The Christmas decorating season is in full bloom in Australia, where a family’s use of more than half a million lights has set a new world record. The Richards family’s yard in Forrest, a suburb of Canberra, features a canopy of lights fanning out beneath a large tree whose trunk is wrapped in glowing colors.
Janean and David Richards’ display uses 502,165 LED lights that, laid end to end, would stretch for more than 31 miles. The family is reclaiming a record it grabbed in 2011, with 331,038 lights.
According to Guinness World Records, their installation also includes “520 Lightorama channels controlling a 50-meter (164 feet), walk through, multi-colored canopy and an 18-meter (59 feet) light-controlled tree (all animated and synchronized to music).”
Even with help from their three children, volunteers and friends, it took weeks to install the lights, David Richards says.
“I started in October,” he tells ITN, adding that he’s taken only one weekend off since he began decorating.
Richards says it costs about $2,291 ($2,500 Australian) each month to power the display. A local renewable energy company is footing the bill.
Guinness World Records officials have certified the Richards’ house for having the most lights on a residential property. But the couple say their real goal is to raise money for the charity SIDS and Kids ACT, which helped organize volunteers to install the decorations. The group works to reduce sudden and unexpected death in children.
“The charity is very close to our heart,” David Richards tells The Canberra Times. “We lost a child, and SIDS looked after us many years ago.”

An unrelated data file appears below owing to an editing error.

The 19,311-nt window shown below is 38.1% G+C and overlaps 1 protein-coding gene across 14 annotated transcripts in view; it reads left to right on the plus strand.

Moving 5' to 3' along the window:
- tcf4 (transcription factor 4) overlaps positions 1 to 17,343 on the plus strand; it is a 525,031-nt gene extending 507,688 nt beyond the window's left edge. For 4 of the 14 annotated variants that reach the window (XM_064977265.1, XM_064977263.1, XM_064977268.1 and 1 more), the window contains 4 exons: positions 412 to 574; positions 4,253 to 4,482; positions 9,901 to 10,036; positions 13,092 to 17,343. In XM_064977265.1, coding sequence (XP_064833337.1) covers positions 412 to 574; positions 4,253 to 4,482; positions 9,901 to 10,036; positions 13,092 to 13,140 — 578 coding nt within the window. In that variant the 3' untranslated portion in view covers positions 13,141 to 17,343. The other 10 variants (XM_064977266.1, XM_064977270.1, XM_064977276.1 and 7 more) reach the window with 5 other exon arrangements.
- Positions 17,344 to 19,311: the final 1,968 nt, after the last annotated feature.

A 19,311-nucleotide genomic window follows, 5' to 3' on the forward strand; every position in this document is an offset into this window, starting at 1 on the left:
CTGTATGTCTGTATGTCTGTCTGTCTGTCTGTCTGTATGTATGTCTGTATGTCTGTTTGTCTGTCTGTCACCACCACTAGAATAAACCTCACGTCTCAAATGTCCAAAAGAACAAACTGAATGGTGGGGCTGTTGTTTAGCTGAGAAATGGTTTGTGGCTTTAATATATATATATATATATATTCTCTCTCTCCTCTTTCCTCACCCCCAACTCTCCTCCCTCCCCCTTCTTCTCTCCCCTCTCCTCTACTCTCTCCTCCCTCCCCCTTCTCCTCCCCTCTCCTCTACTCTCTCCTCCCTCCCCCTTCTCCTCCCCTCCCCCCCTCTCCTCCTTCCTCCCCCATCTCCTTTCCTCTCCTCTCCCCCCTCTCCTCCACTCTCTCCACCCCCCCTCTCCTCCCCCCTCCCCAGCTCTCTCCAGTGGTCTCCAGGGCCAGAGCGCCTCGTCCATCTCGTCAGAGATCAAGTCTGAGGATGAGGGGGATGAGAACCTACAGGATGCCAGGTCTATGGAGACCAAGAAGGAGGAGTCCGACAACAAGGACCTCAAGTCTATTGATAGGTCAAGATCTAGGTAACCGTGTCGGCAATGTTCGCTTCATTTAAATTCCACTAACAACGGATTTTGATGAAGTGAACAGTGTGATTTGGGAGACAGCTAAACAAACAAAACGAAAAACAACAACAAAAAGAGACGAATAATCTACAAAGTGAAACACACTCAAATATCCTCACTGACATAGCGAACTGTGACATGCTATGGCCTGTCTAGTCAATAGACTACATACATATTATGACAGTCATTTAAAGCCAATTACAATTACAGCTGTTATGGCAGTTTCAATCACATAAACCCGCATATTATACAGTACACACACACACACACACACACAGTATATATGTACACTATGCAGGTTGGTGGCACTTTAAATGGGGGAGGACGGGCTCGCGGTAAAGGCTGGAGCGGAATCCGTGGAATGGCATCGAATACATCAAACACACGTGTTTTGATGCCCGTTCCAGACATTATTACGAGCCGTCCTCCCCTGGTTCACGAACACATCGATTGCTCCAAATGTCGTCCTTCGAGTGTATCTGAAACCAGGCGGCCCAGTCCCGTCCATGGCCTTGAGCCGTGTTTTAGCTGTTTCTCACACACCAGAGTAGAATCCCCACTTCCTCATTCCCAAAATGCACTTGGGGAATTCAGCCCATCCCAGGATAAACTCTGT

The Richards’ 2011 light show was also part of a charity drive, as they reportedly raised more than $70,000 in donations.
Last year, their Guinness record was eclipsed by the Gay family’s house in Lagrangeville, N.Y., which was festooned with nearly 350,000 lights. If you’re thinking the latest installation could spark a response, it seems the Gays are content to pass the baton back to their antipodean rivals.
“Congratulations to the Australian family we took the Guinness World Record from last year!” the Gays said on their Facebook page Monday. “Looks like they will reclaim the record as soon as Guinness verifies. I commend them on their fund raising as well. No, we won’t be trying for it again next year :).”
The note adds that the Gays are now focusing on paying for their kids’ college educations.
As for the Richards family, we might check on them again in January, to see if they go for a new world record: largest tangle of wires in an attic.